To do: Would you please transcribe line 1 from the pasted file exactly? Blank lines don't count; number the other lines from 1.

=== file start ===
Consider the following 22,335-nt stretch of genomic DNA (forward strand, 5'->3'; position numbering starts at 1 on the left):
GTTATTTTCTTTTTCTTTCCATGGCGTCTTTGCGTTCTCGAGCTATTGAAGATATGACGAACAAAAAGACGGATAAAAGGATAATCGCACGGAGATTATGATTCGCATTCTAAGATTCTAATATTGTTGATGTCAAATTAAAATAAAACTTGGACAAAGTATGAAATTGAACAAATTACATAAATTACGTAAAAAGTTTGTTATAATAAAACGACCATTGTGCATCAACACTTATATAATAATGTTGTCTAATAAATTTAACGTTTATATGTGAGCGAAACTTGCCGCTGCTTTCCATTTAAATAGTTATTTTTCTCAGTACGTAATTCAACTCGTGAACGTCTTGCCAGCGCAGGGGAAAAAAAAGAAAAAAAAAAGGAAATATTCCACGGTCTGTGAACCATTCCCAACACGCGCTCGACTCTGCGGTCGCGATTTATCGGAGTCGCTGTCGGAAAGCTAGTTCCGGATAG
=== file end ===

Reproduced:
Consider the following 22,335-nt stretch of genomic DNA (forward strand, 5'->3'; position numbering starts at 1 on the left):